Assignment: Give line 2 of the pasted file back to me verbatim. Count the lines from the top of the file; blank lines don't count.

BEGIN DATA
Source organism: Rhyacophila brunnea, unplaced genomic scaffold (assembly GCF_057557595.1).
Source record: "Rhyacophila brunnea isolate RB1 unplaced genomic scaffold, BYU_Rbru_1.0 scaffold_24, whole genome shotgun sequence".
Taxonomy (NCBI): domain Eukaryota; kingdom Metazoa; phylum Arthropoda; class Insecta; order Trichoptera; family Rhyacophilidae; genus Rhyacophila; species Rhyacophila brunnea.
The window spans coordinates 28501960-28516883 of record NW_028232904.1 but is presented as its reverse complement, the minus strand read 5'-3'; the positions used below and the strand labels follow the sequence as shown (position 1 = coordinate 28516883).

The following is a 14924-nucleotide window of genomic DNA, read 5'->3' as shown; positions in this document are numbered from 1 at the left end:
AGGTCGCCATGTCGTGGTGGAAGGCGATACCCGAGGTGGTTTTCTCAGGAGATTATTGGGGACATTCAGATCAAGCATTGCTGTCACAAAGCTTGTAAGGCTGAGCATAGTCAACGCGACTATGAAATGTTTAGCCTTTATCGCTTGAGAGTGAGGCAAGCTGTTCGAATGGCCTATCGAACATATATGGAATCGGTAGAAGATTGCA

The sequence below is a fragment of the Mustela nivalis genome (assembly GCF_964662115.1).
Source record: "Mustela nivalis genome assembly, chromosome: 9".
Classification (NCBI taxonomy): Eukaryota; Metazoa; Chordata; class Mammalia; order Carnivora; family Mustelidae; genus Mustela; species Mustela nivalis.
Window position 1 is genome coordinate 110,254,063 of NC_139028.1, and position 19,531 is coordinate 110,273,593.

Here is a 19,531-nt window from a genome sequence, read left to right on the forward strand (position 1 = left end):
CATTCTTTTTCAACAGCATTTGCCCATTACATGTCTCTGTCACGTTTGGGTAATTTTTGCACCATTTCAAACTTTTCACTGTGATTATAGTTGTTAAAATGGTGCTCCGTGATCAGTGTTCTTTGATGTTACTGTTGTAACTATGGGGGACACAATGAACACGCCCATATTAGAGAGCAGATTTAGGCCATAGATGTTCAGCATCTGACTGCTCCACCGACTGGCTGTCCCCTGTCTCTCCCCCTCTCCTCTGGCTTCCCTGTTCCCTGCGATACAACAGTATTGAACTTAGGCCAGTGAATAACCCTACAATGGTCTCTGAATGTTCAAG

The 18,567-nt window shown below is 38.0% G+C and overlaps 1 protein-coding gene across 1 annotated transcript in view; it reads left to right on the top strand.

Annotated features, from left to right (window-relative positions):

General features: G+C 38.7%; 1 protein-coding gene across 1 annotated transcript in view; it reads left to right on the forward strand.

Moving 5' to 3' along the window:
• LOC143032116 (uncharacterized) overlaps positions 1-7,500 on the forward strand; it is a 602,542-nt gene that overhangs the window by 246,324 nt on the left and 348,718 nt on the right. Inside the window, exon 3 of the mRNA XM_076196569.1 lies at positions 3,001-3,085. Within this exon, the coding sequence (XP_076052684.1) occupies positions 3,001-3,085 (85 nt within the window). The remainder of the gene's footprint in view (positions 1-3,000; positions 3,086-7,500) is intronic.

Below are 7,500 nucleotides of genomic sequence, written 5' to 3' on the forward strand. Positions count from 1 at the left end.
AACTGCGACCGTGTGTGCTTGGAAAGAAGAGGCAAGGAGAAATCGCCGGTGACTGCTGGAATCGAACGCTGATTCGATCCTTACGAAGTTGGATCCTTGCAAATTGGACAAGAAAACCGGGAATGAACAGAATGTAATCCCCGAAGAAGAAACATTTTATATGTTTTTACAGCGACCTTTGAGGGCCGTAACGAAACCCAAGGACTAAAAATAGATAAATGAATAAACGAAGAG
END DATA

Source record: "Rhyacophila brunnea isolate RB1 unplaced genomic scaffold, BYU_Rbru_1.0 scaffold_24, whole genome shotgun sequence".